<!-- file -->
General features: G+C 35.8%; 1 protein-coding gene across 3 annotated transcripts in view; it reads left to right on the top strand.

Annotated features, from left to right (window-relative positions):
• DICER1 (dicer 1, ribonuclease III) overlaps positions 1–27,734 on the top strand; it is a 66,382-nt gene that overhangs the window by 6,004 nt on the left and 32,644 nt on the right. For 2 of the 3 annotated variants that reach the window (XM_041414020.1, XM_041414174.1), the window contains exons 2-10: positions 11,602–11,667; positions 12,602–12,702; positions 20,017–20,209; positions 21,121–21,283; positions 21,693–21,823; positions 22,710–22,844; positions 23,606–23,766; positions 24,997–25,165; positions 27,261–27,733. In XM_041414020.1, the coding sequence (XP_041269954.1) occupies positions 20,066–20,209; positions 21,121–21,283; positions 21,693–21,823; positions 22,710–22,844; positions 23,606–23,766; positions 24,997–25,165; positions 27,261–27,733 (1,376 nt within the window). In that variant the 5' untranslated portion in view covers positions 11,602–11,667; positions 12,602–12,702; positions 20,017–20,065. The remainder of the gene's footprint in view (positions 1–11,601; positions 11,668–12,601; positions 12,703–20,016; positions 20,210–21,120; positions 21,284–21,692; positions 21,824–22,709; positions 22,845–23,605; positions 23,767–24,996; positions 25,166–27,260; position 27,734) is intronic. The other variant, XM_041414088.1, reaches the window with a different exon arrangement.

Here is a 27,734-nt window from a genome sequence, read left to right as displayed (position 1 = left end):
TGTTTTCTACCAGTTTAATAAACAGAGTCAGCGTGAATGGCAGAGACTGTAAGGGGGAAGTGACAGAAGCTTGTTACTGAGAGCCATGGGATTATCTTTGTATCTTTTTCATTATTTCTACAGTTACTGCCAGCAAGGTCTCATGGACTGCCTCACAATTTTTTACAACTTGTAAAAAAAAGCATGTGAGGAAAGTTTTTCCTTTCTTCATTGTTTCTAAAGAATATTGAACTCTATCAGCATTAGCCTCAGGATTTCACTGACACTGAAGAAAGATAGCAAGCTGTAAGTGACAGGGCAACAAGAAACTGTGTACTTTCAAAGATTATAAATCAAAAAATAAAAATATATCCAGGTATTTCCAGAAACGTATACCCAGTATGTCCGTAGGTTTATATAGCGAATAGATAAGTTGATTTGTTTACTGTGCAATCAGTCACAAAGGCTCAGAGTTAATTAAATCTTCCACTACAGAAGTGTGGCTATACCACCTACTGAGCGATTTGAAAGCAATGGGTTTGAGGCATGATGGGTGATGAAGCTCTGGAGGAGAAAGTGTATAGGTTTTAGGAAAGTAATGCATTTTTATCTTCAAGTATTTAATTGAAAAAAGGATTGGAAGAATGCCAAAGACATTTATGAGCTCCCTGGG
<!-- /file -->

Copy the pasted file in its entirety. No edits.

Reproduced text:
General features: G+C 35.8%; 1 protein-coding gene across 3 annotated transcripts in view; it reads left to right on the top strand.

Annotated features, from left to right (window-relative positions):
• DICER1 (dicer 1, ribonuclease III) overlaps positions 1–27,734 on the top strand; it is a 66,382-nt gene that overhangs the window by 6,004 nt on the left and 32,644 nt on the right. For 2 of the 3 annotated variants that reach the window (XM_041414020.1, XM_041414174.1), the window contains exons 2-10: positions 11,602–11,667; positions 12,602–12,702; positions 20,017–20,209; positions 21,121–21,283; positions 21,693–21,823; positions 22,710–22,844; positions 23,606–23,766; positions 24,997–25,165; positions 27,261–27,733. In XM_041414020.1, the coding sequence (XP_041269954.1) occupies positions 20,066–20,209; positions 21,121–21,283; positions 21,693–21,823; positions 22,710–22,844; positions 23,606–23,766; positions 24,997–25,165; positions 27,261–27,733 (1,376 nt within the window). In that variant the 5' untranslated portion in view covers positions 11,602–11,667; positions 12,602–12,702; positions 20,017–20,065. The remainder of the gene's footprint in view (positions 1–11,601; positions 11,668–12,601; positions 12,703–20,016; positions 20,210–21,120; positions 21,284–21,692; positions 21,824–22,709; positions 22,845–23,605; positions 23,767–24,996; positions 25,166–27,260; position 27,734) is intronic. The other variant, XM_041414088.1, reaches the window with a different exon arrangement.

Here is a 27,734-nt window from a genome sequence, read left to right as displayed (position 1 = left end):
TGTTTTCTACCAGTTTAATAAACAGAGTCAGCGTGAATGGCAGAGACTGTAAGGGGGAAGTGACAGAAGCTTGTTACTGAGAGCCATGGGATTATCTTTGTATCTTTTTCATTATTTCTACAGTTACTGCCAGCAAGGTCTCATGGACTGCCTCACAATTTTTTACAACTTGTAAAAAAAAGCATGTGAGGAAAGTTTTTCCTTTCTTCATTGTTTCTAAAGAATATTGAACTCTATCAGCATTAGCCTCAGGATTTCACTGACACTGAAGAAAGATAGCAAGCTGTAAGTGACAGGGCAACAAGAAACTGTGTACTTTCAAAGATTATAAATCAAAAAATAAAAATATATCCAGGTATTTCCAGAAACGTATACCCAGTATGTCCGTAGGTTTATATAGCGAATAGATAAGTTGATTTGTTTACTGTGCAATCAGTCACAAAGGCTCAGAGTTAATTAAATCTTCCACTACAGAAGTGTGGCTATACCACCTACTGAGCGATTTGAAAGCAATGGGTTTGAGGCATGATGGGTGATGAAGCTCTGGAGGAGAAAGTGTATAGGTTTTAGGAAAGTAATGCATTTTTATCTTCAAGTATTTAATTGAAAAAAGGATTGGAAGAATGCCAAAGACATTTATGAGCTCCCTGGG